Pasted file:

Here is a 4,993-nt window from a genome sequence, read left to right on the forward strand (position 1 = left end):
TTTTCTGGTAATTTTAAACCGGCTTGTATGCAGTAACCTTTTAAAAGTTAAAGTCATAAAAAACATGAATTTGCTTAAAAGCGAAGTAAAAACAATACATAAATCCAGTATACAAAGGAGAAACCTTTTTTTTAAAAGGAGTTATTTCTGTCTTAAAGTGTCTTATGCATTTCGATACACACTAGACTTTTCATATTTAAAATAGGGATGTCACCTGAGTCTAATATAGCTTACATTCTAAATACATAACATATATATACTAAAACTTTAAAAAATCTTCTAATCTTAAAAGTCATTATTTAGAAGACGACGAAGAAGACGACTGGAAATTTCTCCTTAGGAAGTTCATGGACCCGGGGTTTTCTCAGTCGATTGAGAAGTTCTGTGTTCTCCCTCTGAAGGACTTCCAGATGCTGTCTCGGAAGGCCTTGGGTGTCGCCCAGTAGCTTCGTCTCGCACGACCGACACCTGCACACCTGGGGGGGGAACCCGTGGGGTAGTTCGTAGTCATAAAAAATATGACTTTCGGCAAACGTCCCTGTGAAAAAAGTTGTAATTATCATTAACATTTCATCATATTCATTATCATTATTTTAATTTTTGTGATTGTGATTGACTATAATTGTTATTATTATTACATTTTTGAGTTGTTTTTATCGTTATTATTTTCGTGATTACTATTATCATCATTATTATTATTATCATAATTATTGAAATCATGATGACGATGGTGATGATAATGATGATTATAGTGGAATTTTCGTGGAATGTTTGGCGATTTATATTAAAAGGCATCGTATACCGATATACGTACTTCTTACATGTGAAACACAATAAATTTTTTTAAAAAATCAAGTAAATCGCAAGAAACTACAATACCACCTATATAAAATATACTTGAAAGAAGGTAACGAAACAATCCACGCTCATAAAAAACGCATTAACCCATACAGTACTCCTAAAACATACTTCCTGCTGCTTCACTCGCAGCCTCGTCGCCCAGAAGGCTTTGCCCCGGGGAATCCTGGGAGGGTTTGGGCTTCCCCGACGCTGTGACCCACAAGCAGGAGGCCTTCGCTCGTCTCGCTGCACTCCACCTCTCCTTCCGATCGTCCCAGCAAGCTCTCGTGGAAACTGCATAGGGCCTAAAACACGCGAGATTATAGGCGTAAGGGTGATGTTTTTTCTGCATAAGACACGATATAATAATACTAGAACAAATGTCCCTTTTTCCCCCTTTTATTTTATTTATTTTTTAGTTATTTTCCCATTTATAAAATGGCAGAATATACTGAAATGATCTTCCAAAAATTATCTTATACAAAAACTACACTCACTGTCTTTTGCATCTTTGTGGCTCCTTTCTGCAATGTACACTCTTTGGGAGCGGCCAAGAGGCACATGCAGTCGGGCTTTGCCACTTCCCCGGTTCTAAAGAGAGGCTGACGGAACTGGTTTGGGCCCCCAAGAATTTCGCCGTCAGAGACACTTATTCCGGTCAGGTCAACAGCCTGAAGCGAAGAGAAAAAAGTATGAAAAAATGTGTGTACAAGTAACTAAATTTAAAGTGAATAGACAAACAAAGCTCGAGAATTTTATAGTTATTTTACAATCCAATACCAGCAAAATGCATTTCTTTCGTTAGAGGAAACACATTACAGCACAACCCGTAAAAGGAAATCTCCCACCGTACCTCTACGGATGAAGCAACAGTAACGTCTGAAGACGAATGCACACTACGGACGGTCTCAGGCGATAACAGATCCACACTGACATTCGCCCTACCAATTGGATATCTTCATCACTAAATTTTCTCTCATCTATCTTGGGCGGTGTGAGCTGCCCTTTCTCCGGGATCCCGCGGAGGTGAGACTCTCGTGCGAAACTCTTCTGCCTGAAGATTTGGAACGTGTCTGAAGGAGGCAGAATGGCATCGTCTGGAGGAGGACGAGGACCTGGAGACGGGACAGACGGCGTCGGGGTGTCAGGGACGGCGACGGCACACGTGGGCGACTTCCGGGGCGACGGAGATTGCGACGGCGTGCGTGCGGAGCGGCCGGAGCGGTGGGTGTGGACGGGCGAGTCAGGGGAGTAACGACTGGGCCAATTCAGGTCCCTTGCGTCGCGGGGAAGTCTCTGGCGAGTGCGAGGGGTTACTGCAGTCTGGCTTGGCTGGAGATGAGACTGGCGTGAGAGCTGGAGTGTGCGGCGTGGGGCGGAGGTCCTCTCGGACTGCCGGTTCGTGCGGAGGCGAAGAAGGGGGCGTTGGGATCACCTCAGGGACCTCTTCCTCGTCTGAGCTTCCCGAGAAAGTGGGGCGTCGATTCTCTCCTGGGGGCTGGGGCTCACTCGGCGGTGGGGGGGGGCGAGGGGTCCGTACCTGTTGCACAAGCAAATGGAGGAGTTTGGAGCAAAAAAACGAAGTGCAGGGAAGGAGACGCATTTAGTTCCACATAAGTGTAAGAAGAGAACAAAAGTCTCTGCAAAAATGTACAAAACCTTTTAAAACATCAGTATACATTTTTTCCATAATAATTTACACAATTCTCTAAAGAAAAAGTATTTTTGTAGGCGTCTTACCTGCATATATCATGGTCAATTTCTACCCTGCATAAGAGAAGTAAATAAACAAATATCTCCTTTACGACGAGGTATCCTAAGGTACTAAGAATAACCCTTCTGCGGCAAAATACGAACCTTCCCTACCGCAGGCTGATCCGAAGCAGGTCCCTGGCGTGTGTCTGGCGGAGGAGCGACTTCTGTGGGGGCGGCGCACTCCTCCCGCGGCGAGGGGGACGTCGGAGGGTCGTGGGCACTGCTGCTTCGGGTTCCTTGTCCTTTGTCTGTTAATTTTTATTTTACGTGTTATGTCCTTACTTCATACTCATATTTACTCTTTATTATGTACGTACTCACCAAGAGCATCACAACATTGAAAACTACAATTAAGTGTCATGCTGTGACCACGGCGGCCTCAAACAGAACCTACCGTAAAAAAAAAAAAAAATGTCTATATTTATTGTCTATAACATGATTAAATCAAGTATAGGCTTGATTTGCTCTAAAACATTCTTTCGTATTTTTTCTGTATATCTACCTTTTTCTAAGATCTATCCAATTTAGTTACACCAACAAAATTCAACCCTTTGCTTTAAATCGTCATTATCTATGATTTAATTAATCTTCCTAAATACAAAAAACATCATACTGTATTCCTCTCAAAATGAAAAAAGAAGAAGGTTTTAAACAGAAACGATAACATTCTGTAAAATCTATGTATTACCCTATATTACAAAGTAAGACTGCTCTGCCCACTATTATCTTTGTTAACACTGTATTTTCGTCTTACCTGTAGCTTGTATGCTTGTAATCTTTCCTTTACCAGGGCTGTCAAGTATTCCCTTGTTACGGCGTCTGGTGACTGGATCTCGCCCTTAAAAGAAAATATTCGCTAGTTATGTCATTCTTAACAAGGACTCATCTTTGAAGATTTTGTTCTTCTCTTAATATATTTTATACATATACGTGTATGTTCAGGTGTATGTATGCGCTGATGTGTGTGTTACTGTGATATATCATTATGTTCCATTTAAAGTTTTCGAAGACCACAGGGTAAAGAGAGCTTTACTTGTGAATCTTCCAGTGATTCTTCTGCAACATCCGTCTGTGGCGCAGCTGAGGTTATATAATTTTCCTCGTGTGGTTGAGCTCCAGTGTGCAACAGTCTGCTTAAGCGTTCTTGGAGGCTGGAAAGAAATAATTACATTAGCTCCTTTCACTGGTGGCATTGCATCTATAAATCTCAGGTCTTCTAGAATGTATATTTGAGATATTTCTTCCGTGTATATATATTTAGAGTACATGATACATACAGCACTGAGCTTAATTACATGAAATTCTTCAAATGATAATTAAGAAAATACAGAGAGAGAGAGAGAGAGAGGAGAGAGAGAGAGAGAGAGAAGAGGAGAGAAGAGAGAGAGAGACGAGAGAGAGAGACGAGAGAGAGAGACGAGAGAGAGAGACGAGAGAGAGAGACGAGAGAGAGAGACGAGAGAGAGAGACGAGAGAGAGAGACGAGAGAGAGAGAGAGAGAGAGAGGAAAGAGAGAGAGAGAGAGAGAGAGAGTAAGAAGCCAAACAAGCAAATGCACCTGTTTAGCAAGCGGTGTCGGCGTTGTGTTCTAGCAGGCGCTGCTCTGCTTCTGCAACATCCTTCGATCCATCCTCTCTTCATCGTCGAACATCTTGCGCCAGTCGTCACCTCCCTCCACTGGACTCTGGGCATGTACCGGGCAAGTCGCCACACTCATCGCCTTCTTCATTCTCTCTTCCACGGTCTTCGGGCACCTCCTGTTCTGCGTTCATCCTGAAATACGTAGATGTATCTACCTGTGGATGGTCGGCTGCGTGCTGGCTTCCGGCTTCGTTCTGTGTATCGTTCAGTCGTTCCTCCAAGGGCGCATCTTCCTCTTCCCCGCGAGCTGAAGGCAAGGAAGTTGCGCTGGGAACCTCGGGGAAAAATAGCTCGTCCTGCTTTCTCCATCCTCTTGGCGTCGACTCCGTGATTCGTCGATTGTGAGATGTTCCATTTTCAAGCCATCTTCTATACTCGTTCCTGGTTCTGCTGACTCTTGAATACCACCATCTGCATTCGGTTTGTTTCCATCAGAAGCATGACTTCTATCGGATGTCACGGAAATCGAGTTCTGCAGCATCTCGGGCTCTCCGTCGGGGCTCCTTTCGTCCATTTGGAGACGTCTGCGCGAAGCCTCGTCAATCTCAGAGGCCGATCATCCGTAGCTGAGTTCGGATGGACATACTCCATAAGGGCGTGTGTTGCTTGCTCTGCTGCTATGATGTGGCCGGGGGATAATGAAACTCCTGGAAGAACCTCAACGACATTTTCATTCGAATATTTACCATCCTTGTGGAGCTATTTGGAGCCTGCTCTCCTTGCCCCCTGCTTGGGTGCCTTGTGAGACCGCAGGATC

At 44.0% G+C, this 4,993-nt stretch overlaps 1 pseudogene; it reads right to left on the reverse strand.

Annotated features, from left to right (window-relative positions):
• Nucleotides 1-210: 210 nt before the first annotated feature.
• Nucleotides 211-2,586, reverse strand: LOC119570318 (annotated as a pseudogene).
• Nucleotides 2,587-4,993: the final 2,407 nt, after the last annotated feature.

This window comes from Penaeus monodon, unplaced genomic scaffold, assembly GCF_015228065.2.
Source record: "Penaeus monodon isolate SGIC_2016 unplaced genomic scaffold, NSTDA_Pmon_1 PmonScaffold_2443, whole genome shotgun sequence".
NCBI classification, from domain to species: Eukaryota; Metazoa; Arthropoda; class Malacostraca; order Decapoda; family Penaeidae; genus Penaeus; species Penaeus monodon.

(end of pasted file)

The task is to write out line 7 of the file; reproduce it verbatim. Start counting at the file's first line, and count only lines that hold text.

• Nucleotides 2,587-4,993: the final 2,407 nt, after the last annotated feature.